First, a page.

General Description for the Shihmen Reservoir
Shihmen reservoir is located in Taoyuan and Hsinchu Counties, the design and initial effective storage capacities (May, 1963) were 3.0 x 108 and 2.4 x 108 m3, respectively. The contribution catchment of the Shihmen reservoir is 763 km2 and the average annual rainfall is 2,350 mm which is concentrated in summer. Due to the heavy rainfall and vulnerable geological conditions, landslide activities occur frequently in the Shihmen watershed and produce massive amount of soil sediments. Subsequently, it decreases the reservoir storage capacity and threatens the water supply capacity. For example, the 2004 Typhoon Aere flushed 2.7 x 107 m3 of soil into the Shihmen reservoir. Moreover, it also shut down the water supply system with a period of 18 days due to the drastically rise in raw water turbidity. In order to assist the government departments to establish the suitable sustainable strategies for the Shihmen reservoir, such as watershed conservation, reservoir desilting, and water supply system improvement, the DPWE builds a cross-disciplinary team and focuses on the three most urgent issues: landslide, sediment transportation, and water supply system.
Simulation of Reservoir Sediment Transport
In order to provide useful information for devising suitable desilting plans, the horizontal 2-D hydraulic and sediment model (RESED2D) is adopted to simulate the behavior of sediment transportation in the Shihmen reservoir. The simulation results demonstrates that cohesive sediment with the particle size < 0.0625 mm mostly deposits around the dam. Moreover, the vortexes have been found in several regions, which might reduce the desilting efficiency.
Reservoir Deposition Risk Analysis
With the integration of the three approaches: (1) watershed landslide risk analysis, (2) in-situ sediment concentration monitoring, and (3) hydraulic simulation, the DPWE evaluates the reservoir deposition risk associated with the probability density function for annual deposition volume. Results show that the expected annual deposition volume is 3.2 x 106 m3. Moreover, if the efficiency of sediment flushing could be improved to 40%, the annual deposition volume will be reduced to 2.27 x 106 m3.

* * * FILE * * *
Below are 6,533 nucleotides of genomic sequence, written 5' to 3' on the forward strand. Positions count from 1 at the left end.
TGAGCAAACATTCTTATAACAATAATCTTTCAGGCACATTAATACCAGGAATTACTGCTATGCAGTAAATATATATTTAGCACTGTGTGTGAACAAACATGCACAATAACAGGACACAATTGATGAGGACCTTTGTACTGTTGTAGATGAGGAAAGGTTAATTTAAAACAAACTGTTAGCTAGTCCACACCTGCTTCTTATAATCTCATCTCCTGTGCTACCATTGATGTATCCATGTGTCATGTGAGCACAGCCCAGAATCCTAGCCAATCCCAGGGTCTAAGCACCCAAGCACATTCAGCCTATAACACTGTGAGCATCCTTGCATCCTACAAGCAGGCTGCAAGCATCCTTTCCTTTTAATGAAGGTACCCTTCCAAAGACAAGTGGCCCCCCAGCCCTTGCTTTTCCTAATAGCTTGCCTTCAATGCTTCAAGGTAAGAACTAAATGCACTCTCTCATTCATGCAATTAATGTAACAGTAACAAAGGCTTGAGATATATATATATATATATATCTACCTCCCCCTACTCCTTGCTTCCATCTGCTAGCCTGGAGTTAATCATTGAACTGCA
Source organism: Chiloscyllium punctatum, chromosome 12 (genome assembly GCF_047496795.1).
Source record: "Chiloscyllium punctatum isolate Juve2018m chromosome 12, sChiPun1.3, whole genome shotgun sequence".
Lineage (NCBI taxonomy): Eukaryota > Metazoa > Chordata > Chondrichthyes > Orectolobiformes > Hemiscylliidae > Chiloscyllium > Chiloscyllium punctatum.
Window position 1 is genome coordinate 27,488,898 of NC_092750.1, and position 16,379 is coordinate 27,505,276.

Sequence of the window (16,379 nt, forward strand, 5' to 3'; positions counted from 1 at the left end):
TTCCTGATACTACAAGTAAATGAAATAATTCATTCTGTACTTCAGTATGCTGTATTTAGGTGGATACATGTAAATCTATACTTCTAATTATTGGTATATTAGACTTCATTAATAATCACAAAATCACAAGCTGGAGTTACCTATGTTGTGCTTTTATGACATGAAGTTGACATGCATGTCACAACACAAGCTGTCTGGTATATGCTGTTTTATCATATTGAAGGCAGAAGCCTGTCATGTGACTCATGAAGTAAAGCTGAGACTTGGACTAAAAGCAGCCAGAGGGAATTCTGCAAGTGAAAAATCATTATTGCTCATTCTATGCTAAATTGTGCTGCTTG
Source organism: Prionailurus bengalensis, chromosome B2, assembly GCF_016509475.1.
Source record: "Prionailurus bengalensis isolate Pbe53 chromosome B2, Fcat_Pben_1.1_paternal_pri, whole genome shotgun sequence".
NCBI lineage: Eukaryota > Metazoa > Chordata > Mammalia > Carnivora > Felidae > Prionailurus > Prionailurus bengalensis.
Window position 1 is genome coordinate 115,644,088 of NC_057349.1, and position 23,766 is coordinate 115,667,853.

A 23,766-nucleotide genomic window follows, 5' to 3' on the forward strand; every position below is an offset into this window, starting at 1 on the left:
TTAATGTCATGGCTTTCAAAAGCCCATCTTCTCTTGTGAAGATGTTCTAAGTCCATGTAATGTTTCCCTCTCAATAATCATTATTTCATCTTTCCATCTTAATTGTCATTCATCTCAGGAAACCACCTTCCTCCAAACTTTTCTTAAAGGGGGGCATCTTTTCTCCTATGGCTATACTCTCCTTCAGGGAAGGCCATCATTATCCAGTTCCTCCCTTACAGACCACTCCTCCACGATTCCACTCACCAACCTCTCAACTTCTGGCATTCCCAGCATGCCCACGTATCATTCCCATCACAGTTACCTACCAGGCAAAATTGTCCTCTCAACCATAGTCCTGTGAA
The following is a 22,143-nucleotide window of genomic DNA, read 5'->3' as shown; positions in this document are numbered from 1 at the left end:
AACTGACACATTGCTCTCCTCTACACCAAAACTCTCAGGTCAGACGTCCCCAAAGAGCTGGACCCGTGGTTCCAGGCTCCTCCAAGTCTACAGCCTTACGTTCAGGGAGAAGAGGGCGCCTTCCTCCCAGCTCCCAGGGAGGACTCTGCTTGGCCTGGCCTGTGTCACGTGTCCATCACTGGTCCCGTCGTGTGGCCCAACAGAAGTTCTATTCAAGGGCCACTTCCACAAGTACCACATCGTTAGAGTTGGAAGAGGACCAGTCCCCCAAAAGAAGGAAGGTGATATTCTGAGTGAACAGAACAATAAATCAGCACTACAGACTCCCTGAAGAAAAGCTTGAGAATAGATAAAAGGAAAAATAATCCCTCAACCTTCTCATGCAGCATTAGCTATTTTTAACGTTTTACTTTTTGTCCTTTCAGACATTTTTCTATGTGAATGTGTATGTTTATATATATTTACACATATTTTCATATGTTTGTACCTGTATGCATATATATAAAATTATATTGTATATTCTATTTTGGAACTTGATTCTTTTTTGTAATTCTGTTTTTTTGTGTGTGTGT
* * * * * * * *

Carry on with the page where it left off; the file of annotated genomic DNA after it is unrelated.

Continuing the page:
Probabilistic Analysis of Landslide Potential
Based on the 1-D Richard's equation and infinite slope theorem, the DPWE develops a rainfall-triggered shallow landslide model. Furthermore, incorporating the uncertainties of hydrological and geological properties, the Rosenblueth's point estimation and Monte Carlo simulation are adopted to analyze the landslide risk map for Shihmen reservoir watershed under various rainfall scenarios. The risk analysis results show that the areas with higher landslide probabilities have a dramatic increase if the total rainfall exceeds 600 mm, the expected landslide volume approximates 11 x 106 - 14 x 106 m3, which indicates that the landslide and mudflow disasters in the Shihmen reservoir watershed are mostly triggered by extreme rainfall events.
Sediment Monitor System
In order to control the behavior of sediment transportation and deposition in the Shihmen reservoir during flood events, an extensive automatic suspended sediment concentration monitoring program is established at the reservoir inflow and outflow locations. In addition, the monitoring station at the Cross Section 24 has a unique feature that could provide the multi-depth water temperature and sediment concentration measurements. Based on the monitored data during several flood events, the efficiency of sediment flushing for the Shihmen reservoir approximates 13% - 24%.
Water Shortage Risk Analysis
During extreme flood events, the turbidity of raw water in the Shihmen reservoir drastically rise to tens of thousands units which far exceeded the treatment capacities of local water treatment plants. According to the monitored hydrological data and the water supply system in Taoyuan County, the DPWE incorporates the uncertainties for sub-components of water supply system to analyze the water shortage risk due to high raw water turbidity. The analysis results show that the shortage risk could be reduced to below 5% under the installation of additional pumping facilities for drawing the reservoir water at higher levels. Moreover, the shortage probability could be reduced if the backup water supply is planned.